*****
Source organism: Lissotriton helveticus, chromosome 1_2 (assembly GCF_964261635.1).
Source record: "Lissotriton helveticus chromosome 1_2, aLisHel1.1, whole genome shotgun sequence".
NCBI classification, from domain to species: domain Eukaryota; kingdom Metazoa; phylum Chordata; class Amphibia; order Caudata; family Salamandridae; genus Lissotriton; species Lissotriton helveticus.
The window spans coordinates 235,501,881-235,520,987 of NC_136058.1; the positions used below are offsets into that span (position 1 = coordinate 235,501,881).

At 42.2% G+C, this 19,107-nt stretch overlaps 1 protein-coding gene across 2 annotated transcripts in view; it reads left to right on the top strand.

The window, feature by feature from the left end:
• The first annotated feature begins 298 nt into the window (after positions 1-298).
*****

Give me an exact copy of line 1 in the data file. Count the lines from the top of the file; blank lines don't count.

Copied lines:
Source organism: Lissotriton helveticus, chromosome 1_2 (assembly GCF_964261635.1).